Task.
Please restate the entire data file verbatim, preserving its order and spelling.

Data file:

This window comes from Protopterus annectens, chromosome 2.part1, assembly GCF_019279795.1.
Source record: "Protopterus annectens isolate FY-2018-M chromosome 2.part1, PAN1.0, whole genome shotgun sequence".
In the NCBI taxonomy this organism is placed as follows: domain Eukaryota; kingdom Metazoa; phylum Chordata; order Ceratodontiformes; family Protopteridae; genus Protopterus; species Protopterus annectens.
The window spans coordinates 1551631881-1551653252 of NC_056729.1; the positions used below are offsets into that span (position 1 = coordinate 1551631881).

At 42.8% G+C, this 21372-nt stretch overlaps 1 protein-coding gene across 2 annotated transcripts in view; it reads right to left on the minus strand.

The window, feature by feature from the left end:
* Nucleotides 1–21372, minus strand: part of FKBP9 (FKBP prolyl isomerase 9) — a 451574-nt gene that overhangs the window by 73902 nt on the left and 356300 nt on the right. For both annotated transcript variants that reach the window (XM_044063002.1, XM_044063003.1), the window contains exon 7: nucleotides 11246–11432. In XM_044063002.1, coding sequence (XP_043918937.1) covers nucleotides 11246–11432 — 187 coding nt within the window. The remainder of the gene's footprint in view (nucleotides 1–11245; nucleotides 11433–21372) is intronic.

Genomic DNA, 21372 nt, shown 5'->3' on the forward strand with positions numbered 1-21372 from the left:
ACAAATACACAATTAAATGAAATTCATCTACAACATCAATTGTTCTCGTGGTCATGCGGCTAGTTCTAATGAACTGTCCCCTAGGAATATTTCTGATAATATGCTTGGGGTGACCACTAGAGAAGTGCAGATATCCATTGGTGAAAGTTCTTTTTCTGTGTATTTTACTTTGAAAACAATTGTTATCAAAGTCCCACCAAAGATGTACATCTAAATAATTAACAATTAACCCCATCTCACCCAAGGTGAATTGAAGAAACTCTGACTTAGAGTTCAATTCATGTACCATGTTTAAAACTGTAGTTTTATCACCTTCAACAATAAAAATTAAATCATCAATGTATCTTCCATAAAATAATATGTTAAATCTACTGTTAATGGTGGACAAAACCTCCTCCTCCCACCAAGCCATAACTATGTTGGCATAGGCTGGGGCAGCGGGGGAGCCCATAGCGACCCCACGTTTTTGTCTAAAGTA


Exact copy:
This window comes from Protopterus annectens, chromosome 2.part1, assembly GCF_019279795.1.
Source record: "Protopterus annectens isolate FY-2018-M chromosome 2.part1, PAN1.0, whole genome shotgun sequence".
In the NCBI taxonomy this organism is placed as follows: domain Eukaryota; kingdom Metazoa; phylum Chordata; order Ceratodontiformes; family Protopteridae; genus Protopterus; species Protopterus annectens.
The window spans coordinates 1551631881-1551653252 of NC_056729.1; the positions used below are offsets into that span (position 1 = coordinate 1551631881).

At 42.8% G+C, this 21372-nt stretch overlaps 1 protein-coding gene across 2 annotated transcripts in view; it reads right to left on the minus strand.

The window, feature by feature from the left end:
* Nucleotides 1–21372, minus strand: part of FKBP9 (FKBP prolyl isomerase 9) — a 451574-nt gene that overhangs the window by 73902 nt on the left and 356300 nt on the right. For both annotated transcript variants that reach the window (XM_044063002.1, XM_044063003.1), the window contains exon 7: nucleotides 11246–11432. In XM_044063002.1, coding sequence (XP_043918937.1) covers nucleotides 11246–11432 — 187 coding nt within the window. The remainder of the gene's footprint in view (nucleotides 1–11245; nucleotides 11433–21372) is intronic.

Genomic DNA, 21372 nt, shown 5'->3' on the forward strand with positions numbered 1-21372 from the left:
ACAAATACACAATTAAATGAAATTCATCTACAACATCAATTGTTCTCGTGGTCATGCGGCTAGTTCTAATGAACTGTCCCCTAGGAATATTTCTGATAATATGCTTGGGGTGACCACTAGAGAAGTGCAGATATCCATTGGTGAAAGTTCTTTTTCTGTGTATTTTACTTTGAAAACAATTGTTATCAAAGTCCCACCAAAGATGTACATCTAAATAATTAACAATTAACCCCATCTCACCCAAGGTGAATTGAAGAAACTCTGACTTAGAGTTCAATTCATGTACCATGTTTAAAACTGTAGTTTTATCACCTTCAACAATAAAAATTAAATCATCAATGTATCTTCCATAAAATAATATGTTAAATCTACTGTTAATGGTGGACAAAACCTCCTCCTCCCACCAAGCCATAACTATGTTGGCATAGGCTGGGGCAGCGGGGGAGCCCATAGCGACCCCACGTTTTTGTCTAAAGTA